Brasserie l’Européen (Paris, France)

For our last full meal in Paris, we met up with my brother and sister-in-law one last time for an outing to l’Européen, an impressively large an busy brasserie located directly across the street from Gare de Lyon, one of Paris’ most busy train stations. It also has a reputation for good service, classic French bistro fare, and good seafood.

Going inside, Brasserie l’Européen definitely has the brasserie look down pat: the place is filled with shiny fixtures, neatly-made tables with crisp, white tableclothes, and waitstaff darting about in equally crisp, white aprons, delivering food and wine bottles to tables. Also out front is a rather large and impressive seafood counter, with a member of the staff preparing various fruits de mer. We were promptly welcomed, and escorted to a nice corner table by the front window where we could enjoy some people watching as people were entering and leaving the train station across the street.

Since l’Européen is known for its seafood, that’s how we started the meal, with a nice plate of prawns delivered the to table. These were substantial, meaty prawns (in the US, these would be “colossal” or “U/12” shrimp) served up perfectly poached on a nice bed of ice and lemon, served head-on. A bit of picking and cleaning were required, but these were cooked just to the point of losing translucency, exactly the way I like them: flavorful and rich while still being tender.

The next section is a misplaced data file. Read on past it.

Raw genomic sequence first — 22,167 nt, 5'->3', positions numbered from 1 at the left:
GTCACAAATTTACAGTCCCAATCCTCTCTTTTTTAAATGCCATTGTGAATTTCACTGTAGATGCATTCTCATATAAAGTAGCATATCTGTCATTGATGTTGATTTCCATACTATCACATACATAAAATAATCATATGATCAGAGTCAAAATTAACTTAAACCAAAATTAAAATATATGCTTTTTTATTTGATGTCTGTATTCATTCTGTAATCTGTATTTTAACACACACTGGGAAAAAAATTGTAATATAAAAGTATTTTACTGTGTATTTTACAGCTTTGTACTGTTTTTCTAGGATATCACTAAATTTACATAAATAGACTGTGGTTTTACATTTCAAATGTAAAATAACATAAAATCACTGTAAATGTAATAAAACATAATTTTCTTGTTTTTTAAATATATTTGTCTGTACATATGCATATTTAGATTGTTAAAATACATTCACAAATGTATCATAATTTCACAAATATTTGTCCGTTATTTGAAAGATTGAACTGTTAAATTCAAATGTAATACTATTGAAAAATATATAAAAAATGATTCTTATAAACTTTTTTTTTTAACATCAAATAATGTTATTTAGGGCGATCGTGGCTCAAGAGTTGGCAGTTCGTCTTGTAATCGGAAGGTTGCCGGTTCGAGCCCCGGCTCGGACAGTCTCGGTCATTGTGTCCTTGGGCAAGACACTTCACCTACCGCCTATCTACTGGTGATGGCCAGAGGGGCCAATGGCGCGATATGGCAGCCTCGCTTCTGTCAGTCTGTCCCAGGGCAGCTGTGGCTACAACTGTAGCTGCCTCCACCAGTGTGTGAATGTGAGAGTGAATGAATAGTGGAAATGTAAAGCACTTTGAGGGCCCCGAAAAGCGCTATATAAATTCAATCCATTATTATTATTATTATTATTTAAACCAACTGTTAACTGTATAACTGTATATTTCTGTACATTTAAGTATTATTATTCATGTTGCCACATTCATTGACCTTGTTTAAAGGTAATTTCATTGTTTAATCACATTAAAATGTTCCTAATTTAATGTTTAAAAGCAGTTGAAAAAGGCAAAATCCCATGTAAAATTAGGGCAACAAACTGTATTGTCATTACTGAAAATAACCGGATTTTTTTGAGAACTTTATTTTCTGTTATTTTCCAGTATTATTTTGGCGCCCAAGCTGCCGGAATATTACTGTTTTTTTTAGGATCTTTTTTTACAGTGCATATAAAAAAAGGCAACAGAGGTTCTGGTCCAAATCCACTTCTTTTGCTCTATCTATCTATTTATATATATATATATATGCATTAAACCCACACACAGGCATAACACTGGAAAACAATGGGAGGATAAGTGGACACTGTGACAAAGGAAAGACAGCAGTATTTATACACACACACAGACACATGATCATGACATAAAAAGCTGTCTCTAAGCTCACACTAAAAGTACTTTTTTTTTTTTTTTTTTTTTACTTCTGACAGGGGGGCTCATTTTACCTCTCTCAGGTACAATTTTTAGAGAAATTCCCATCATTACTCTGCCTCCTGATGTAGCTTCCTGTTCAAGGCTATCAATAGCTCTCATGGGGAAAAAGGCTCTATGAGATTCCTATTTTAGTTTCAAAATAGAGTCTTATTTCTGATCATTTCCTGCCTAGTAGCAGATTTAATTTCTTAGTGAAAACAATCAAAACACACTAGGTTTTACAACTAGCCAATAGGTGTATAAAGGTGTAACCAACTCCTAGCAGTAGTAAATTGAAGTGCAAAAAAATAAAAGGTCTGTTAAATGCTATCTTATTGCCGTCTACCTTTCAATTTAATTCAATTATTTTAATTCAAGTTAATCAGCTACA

Continuing with the seafood theme, my sister-in-law ordered up some scallops, which were served up Provençal-style with broad beans and snap-peas (like many other trips to France, I learned a new culinary term: the French name for these is “poit mange tout”, literally “Eat-all peas”, which is not a bad description). The scallop were as nicely cooked as the prawns: a good solid and crispy sear on each side of the scallop, while having a soft and smooth interior without being rubbery.

For my main course, I indulged in one of my favorites for about the fifth time this trip: a tartare. The French always do a good tartare, and l’Européen was no exception: the beef was tender and well marbled, perfectly minced, and flavored with just enough salt and capers to give it a bit of dimension. I was certainly pleased.

My brother decided to channel his inner carnivore, and went for a rather impressive platter of choucroute garnis: a large platter of sizzling sauerkraut served up with an impressive array of pork loin, bacon, and several sausages, all rather nicely prepared.

And finally Carol did their duck breast, a well-seared and crispy duck breast (slightly tough, but still very flavorful. To be honest: there’s a bit of an art to getting duck breast just right) served up with potatoes and pears.

Finally, dessert: I always rather like a good, well-done European coffee ice cream sundae, and the Liégeois (coffee ice cream sunday with a rich Chantilly whipped cream) was exactly the sort of dessert that was a nice finale to a meal in Paris: rich coffee ice cream, a soft sauce, and some perfectly whipped heavy cream.

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